DENVER – Cal Makar sent a low streak through traffic and then quickly found himself surrounded by his happy teammates.
Perhaps he was the happiest of all on the other end. After all, it was the 32nd birthday of goalkeeper Darcy Comber. The goal is to make it fully present.
McCar scored 8:31 in overtime, Comber made 25 saves and the Colorado Avalanche beat the Nashville Predator 2-1 on Thursday night to advance 2-0 in the first round of the playoffs.
Makar got the rebound in the middle of the attack area and hit the ball on goal just like he had been all night. His 12 shots on goal set a new record in a playoff match.
“I had a feeling the disc was found at the top tonight,” explained the humble Makar. “Not even me specifically, we were trying to solve the problem.”
Nathan McKinnon also scored for the Colorado team, which faced a more intense defense than Nashville after winning 7-2 in the first game. The Predators stopped 34 shots.
“We felt like we were up against them the whole third period and at the end of the day most of the time the hockey gods will reward you for that hard work,” Makar said. “For us, we were able to get one lucky guy in overtime.”
The series moves to Nashville for Game 3 on Saturday.
Record Yakov Trinin for Nashville.
Conor Ingram I went up and up In stopping 49 shots as he started his first post-season. He allowed McKinnon’s goal on the first shot of the match and put everything back up to Makar’s goal.
25-year-old Ingram comforted David Rich in the first game after an avalanche scored five goals in the first half. The Predator is without first-choice goalkeeper Gus Sarros, who missed out with a lower-body injury but could return later in the series.
“It’s what you dreamed about as a kid, to have the chance to do that and play in front of a crowd like that,” said Ingram, whose parents attended the match. “It’s so much fun.”
Since moving to Denver, Avalanche was 14-2 in their best streak of seven when they grabbed their first two games.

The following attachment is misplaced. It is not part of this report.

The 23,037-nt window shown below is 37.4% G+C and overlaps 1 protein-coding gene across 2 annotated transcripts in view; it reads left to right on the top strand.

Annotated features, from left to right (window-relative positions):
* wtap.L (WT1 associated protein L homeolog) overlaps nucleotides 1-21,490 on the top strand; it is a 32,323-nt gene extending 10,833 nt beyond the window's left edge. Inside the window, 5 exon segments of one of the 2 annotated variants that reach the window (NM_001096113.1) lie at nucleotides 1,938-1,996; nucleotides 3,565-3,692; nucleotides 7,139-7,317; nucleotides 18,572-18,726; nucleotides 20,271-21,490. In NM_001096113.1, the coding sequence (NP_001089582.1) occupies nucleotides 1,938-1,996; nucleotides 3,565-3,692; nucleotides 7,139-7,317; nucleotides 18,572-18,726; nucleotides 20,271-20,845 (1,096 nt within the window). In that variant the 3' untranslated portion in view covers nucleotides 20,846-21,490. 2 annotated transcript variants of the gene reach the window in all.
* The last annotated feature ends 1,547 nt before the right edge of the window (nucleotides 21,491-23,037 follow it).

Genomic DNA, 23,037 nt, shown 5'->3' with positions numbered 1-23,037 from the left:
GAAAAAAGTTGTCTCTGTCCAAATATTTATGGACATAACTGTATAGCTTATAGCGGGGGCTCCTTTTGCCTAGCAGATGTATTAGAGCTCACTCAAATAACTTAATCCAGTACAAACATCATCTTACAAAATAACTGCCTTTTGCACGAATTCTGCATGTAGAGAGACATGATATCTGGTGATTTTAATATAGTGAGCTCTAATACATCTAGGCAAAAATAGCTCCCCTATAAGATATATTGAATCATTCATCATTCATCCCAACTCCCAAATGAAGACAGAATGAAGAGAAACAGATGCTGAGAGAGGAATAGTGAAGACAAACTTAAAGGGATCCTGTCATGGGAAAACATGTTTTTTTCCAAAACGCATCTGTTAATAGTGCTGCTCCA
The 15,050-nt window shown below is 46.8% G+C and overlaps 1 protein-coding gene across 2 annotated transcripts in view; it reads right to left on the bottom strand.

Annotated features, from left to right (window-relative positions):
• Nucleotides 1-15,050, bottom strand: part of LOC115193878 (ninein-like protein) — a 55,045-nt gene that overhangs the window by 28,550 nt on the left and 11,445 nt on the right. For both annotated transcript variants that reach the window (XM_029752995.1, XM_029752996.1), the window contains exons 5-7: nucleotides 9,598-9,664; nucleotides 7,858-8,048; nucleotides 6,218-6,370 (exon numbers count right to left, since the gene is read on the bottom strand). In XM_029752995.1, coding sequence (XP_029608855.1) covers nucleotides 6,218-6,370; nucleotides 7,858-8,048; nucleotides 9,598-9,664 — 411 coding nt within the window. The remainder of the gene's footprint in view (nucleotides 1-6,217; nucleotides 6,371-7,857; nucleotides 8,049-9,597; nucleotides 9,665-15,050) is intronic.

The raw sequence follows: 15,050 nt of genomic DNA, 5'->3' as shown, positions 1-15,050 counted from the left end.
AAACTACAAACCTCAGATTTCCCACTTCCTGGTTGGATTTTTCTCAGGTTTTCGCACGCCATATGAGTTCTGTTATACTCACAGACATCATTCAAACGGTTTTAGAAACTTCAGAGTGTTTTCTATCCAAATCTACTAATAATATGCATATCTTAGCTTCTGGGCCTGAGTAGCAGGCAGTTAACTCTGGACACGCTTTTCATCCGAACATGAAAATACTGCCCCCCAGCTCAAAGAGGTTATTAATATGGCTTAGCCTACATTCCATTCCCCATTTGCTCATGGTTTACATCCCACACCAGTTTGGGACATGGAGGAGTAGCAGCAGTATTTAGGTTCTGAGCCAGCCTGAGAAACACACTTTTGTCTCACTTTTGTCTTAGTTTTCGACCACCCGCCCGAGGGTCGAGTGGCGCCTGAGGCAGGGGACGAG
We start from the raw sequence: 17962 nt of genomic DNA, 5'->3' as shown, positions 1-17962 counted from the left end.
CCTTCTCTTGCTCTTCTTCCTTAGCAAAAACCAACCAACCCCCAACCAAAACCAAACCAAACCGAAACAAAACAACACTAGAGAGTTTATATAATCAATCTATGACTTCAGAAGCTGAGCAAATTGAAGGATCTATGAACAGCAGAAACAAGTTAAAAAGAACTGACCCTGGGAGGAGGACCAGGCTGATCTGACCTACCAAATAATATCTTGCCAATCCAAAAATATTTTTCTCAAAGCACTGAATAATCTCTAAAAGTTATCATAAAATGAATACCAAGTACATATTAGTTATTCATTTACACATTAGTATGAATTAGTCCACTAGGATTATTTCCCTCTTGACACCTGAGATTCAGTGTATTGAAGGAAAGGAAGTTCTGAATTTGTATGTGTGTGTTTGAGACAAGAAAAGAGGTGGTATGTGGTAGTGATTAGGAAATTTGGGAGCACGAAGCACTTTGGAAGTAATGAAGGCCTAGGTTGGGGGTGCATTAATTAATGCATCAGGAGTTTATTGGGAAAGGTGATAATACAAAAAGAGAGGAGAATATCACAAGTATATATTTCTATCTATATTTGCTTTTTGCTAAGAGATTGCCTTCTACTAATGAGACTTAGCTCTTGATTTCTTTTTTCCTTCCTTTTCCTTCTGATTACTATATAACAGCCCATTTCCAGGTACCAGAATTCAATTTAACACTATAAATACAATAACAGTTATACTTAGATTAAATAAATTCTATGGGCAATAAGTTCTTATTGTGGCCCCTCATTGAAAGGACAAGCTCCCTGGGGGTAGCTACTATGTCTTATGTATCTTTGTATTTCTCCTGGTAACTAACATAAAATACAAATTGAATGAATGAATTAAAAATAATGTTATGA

The Colorado had disallowed a goal in the final seconds of the second half due to the interference of the goalkeeper. Artturi Lehkonen fell on top of Ingram before a shot from Valeri Nichushkin entered. Avalanche defied the play and officials confirmed the call in the restart.
Nashville was put on power to start the third game. Soon, the Predators had a 5-on-3 advantage for 1:52 when Nichushkin went into the penalty area for a high stick. But they could not take advantage. Makar’s best scoring opportunity was when he broke up, only with his shot at Ingram’s gauntlet.
Ingram was at his best in the third period when he stopped a close shot from Nazim Qadri with his left cushion. Ingram spent most of the season with the Milwaukee Admirals in the American Hockey League, going 30-17-9. He appeared in three regular season games for Nashville this season.
His counterpart praised Ingram’s efforts.
“He played great,” Comber said. “In interfering with not a lot of experience, he was definitely ready to go. It made it difficult for our shooters.”
Both teams struggled with power play, scoring 0 for 8. There were 110 hits total.
“They are a big offensive team in the league. They do that with a lot of teams,” said John Haynes, the Predator coach. “If you’re going to beat them, you have to have a strong goal. I thought the way our guys defended and the way they played when they were under duress was at the level you need tonight.”
The first period was very different for the Predators than the first game, when they allowed five goals. This time, they outperformed the avalanche by a margin of 11-8.
Trinin tied 1 each with 4:41 left in the first half. Celebrate by jumping to the boards behind the goal.
McKinnon Score the first goal The first shot in the game 5:25 goes into action. Line up in a shot on the stick A side of Ingram on a small breakup. McKinnon has 73 points (31 goals, 42 assists) in 52 playoffs.
“He’s definitely a different animal in the playoffs,” Makar said. “That’s why he’s probably the best player in the world.”
Makar’s 12 shots on goal surpassed the playoff mark of Claude Lemieux, who scored 11 in the post-season game twice (May 8, 1996 in Chicago and May 9, 1997 in Edmonton).
Ingram has Be a mental health advocate, Talk about dealing with obsessive-compulsive disorder. He has been involved with the NHL Players Assistance Program for over a year.
“It was also a point in his life where he hit rock bottom, but he also felt really supported,” Hines said. “He grew up in multiple ways as a person and also as a player.”
Predatory defender Roman Josi set up Trenin’s goal to give him 31 postseason passes in his career. It associates Ryan Ellis with the most predators in history.